Doctor Who (1963–1989)
7.9/10
244
1 user 1 critic

The Tenth Planet: Episode 2 

The Doctor's warnings are ignored and the Cybermen take over the base, hampering the crew's efforts to help Zeus IV.

Director:

Derek Martinus

Writer:

Kit Pedler (by)
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Cast

Episode cast overview, first billed only:
William Hartnell ... Dr. Who
David Dodimead David Dodimead ... Barclay
Dudley Jones Dudley Jones ... Dyson
Robert Beatty ... General Cutler
Christopher Matthews ... Radar Technician
Reg Whitehead Reg Whitehead ... Krail
Harry Brooks Jr. Harry Brooks Jr. ... Talon (as Harry Brooks)
Gregg Palmer Gregg Palmer ... Shav
Michael Craze ... Ben
Anneke Wills ... Polly
Steve Plytas Steve Plytas ... Wigner
Ellen Cullen Ellen Cullen ... Geneva Technician
Glenn Beck ... T.V. Announcer
Earl Cameron ... Williams
Alan White Alan White ... Schultz
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Storyline

The Doctor's warnings are ignored and the Cybermen take over the base, hampering the crew's efforts to help Zeus IV.

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Details

Country:

UK

Language:

English

Release Date:

15 October 1966 (UK) See more »

Company Credits

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Technical Specs

Runtime:

Sound Mix:

Mono

Aspect Ratio:

1.33 : 1
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Did You Know?

Trivia

This episode takes place in Antarctica in December 1986. See more »

Quotes

Polly: But don't you care?
Krail: Care?No, why should I care?
Polly: Because they're people and they're going to die!
Krail: I do not understand you, there are people dying all over your world, yet you do not care about them.
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Connections

Featured in Doctor Who Confidential: Episode #4.14 (2008) See more »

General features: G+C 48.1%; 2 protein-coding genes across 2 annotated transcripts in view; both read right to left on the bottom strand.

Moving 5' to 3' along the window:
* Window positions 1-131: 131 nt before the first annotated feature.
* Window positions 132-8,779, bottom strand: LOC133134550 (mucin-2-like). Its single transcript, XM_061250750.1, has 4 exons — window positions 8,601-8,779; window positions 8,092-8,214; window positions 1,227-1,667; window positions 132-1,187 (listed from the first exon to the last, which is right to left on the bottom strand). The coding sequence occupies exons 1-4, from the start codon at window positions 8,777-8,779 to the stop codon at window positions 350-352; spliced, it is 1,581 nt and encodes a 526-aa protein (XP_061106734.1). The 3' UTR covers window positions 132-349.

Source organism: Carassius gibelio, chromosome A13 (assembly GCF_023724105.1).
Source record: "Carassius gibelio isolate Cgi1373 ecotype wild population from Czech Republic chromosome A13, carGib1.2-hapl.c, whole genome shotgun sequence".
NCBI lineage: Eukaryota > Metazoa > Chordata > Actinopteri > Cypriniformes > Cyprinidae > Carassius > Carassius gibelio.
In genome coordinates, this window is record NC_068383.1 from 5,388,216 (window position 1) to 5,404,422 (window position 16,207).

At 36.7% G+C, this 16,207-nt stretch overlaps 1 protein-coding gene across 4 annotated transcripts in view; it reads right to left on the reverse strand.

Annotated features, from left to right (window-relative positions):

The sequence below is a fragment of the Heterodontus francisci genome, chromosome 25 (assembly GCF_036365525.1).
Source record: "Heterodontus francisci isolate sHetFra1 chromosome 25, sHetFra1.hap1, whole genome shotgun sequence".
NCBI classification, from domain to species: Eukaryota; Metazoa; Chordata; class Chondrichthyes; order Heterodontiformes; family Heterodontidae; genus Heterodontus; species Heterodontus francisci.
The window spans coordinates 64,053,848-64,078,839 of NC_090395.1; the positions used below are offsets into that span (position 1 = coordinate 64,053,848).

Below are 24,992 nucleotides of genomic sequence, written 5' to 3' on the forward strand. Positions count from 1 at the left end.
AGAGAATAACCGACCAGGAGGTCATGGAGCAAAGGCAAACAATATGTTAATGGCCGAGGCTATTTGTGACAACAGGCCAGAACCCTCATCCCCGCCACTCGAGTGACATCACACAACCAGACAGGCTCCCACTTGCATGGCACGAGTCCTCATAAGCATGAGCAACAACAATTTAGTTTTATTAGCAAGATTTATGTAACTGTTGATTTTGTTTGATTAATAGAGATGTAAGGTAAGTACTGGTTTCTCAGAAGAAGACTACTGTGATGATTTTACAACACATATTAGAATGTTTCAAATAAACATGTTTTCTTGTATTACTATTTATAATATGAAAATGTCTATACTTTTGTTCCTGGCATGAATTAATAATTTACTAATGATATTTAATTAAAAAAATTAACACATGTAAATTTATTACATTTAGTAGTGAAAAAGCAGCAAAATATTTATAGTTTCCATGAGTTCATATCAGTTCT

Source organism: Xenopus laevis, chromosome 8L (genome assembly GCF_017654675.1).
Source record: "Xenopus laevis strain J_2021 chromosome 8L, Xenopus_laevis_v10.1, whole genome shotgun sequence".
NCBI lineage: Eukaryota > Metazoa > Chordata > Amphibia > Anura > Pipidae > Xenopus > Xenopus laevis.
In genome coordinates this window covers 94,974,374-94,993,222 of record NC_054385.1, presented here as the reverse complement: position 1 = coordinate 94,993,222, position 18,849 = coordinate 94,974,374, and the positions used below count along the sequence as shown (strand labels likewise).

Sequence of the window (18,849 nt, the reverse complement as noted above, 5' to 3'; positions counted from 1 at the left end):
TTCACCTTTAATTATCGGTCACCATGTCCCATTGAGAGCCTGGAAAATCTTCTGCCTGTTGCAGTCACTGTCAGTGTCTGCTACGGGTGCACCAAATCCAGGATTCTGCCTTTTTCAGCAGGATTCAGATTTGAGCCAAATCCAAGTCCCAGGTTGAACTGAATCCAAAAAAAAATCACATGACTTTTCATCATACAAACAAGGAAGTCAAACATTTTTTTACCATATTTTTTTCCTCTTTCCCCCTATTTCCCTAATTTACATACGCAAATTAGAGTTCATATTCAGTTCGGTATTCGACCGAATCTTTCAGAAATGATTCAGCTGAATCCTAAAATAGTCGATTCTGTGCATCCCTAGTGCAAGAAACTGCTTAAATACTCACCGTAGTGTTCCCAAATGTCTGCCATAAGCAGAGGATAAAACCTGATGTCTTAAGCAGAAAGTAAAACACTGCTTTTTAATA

Soundtracks

Space Adventure
(uncredited)
Composed by Martin Slavin
Conducted by Norman Ramin
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User Reviews

 
Historic, very effective and entertaining - First ever Cybermen story and the first ever regeneration for the Doctor
21 August 2014 | by A_Kind_Of_CineMagicSee all my reviews

Review for all 4 parts:

This story from writer Kit Pedler is historic and thankfully the quality matches its importance. And important it really is because the idea of changing the actor playing the Doctor by having him 'regenerate' into a different version of the same character was incredible and untested. It is hard now to imagine how radical this idea was at the time. If it had failed Doctor Who would have been finished whereas as the time of writing we have just celebrated an amazing 50 years of Doctor Who with the show and most of its key elements still continuing as strongly as ever.

As a springboard for all that we have this excellent adventure which also has the historic first ever appearance by the Cybermen. I really like these prototype Cybermen and even their 'sing-song' voices. I think the concept behind them is great and the story itself has them involved in an exciting attempt to destroy humanity. Their unfeeling nature and the scares and action set them up as an iconic 'monster' to rival the Daleks.

All aspects of the production are very good indeed and any flaws are minor. The story unfortunately has the Doctor sidelined a lot of the time which was unnecessary and sad in Hartnell's last regular appearance. However, when he does get involved he is as good as ever, delivering his lines with his usual charisma and that magical touch Hartnell had for being somewhat other worldly and dangerous but also endearing and delightful.

This is a classic which all fans must see. All 4 episodes 10/10.

Average rating for all William Hartnell episodes 8.5/10.


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